I have done some research online about socializing in Switzerland since my last post describing how I continuously stick my foot in my mouth while socializing in our village.
My biggest mistake:
Here in Switzerland you do not talk about personal subjects where as in the States we are fairly open with people.
Once or twice, I have talked about my daughter in the States when asked about her. I mentioned that I hope it doesn’t go to the courts because I think her father will try to control visitation even when I pay for the plane tickets.
This was too much information for a Swiss mother even if I have been talking to her since school started back in August. In the States, it would be normal. The Swiss mother only wants to hear the very basics because we are not close friends. Basics as in…will you see your daughter…yes or no. Stop. No details.
These are the types of mistakes I make.
Americans are very open about talking about things that are actually considered pretty personal to a Swiss.
What makes this funny is that I am considered somewhat reserved back in the States but in Switzerland I guess I can be a bit rude.
See. It is about the culture.
From my readings online, I have learned that it is easier to make friends with co-workers or by taking your time and being patient with the locals.
Vilay may have an easier time than me because he is working and he doesn’t care about the locals because he doesn’t really interact with them like I do.
The biggest thing I learned is that it does take time. Perhaps, it doesn’t take years like I first thought but it will take several months before the Swiss trust me. Some villagers never will.
My Swiss socialization plan :)
I will keep my conversations in line by socializing with the mothers as I did customers at the bank I used to work at.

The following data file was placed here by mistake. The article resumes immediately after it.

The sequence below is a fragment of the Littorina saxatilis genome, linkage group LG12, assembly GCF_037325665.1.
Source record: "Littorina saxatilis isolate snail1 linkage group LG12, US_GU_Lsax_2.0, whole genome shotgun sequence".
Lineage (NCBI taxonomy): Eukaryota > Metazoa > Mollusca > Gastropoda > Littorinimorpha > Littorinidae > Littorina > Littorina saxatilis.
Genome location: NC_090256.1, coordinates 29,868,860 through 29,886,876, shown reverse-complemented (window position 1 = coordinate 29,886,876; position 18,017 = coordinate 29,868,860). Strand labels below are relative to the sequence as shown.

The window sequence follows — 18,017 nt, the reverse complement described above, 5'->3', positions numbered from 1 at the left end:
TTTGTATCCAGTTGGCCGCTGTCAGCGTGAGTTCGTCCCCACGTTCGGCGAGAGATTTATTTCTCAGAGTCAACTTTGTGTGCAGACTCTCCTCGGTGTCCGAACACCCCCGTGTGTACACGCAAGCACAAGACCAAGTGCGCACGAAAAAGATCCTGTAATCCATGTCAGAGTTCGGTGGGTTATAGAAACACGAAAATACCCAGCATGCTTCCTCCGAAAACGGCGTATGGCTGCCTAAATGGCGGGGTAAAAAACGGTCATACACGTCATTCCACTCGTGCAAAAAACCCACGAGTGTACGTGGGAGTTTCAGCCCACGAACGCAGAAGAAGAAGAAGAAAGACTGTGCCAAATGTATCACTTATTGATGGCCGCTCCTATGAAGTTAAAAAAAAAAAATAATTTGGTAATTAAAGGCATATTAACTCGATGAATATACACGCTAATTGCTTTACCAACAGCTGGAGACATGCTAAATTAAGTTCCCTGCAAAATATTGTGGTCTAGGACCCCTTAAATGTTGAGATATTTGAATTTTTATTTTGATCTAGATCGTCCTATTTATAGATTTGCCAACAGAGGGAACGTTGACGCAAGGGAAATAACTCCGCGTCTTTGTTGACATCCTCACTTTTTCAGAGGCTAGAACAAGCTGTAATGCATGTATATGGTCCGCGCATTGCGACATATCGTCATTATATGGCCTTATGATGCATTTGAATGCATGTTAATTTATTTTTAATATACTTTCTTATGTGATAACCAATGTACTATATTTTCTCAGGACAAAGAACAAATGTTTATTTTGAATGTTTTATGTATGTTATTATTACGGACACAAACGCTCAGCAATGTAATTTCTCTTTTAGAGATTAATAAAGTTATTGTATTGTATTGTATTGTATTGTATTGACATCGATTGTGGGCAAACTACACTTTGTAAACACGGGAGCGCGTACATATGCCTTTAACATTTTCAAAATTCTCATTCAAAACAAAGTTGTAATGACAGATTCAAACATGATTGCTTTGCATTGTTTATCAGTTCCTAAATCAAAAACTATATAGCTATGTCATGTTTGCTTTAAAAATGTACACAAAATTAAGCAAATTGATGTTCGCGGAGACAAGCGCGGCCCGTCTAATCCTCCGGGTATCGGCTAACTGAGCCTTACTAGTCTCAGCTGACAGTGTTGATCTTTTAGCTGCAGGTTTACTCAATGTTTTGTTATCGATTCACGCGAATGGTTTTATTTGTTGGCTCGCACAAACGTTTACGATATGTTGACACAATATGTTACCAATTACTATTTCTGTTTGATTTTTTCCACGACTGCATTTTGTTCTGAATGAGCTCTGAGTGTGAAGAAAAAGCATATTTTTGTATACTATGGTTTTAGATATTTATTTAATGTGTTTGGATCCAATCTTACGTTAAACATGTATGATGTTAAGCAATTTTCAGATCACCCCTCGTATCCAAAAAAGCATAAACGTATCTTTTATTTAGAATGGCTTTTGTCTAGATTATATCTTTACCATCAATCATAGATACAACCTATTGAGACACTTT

I made several professional friendships with my customers. These were real friendships but they were only professional.
It was a professional relationship and not a personal relationship even if we were “friends”. There is a difference.
I think that in Switzerland people stay at the professional stage much longer than in America. And, many times never leave it.
I read that unless you have a lot in common with a Swiss the relationship will not bloom into a more personal one.
I will, also, ask right away what it is that I said if I see my big foot headed for my mouth. Thanks for the suggestion SwissGuy. It is a good one. And, I think the mothers will be happy to talk about it and teach me proper Swiss etiquette (and I do not mean that in a negative way).
Swiss are lifelong friends.
Swiss have lifelong friendships with others and there may be no real need to make another friend unless the two of you really form a bond for one reason or another.
Once you make friends with a Swiss, you have a dear and loyal friend for life.
The Swiss are not interested in superficial friendships. They are friends with people they are willing to commit to for life.
If a Swiss considers you a friend it is an honour.
So, if I am ever able to get to the point that a Swiss considers me a friend then I am stuck with them. :)
I have had many friendships in the past. Once I moved to France, I have not been able to keep up with any of my old friends or co-workers in the States. We grew apart. The Swiss don’t generally do that. You always stay in touch.
Swiss are super kind even if they can be more formal than Americans.
I find the Swiss as friendly as Americans. The only difference is that Americans are not know for being formal whereas the Swiss are. I will go further to say that the Swiss are the kindest group of people that I have met so far. They are always willing to help others. There is a real sense of community in our village that I have never been a part of before.
Some really good articles about life in Switzerland (socializing, working, budgeting, etc.). Many of the articles are written by Sylvie a Swiss woman.
An entire thread on englishforum.ch about making friends with the Swiss. This forum has helped me a lot since moving to Switzerland. I wish I had found this thread before now.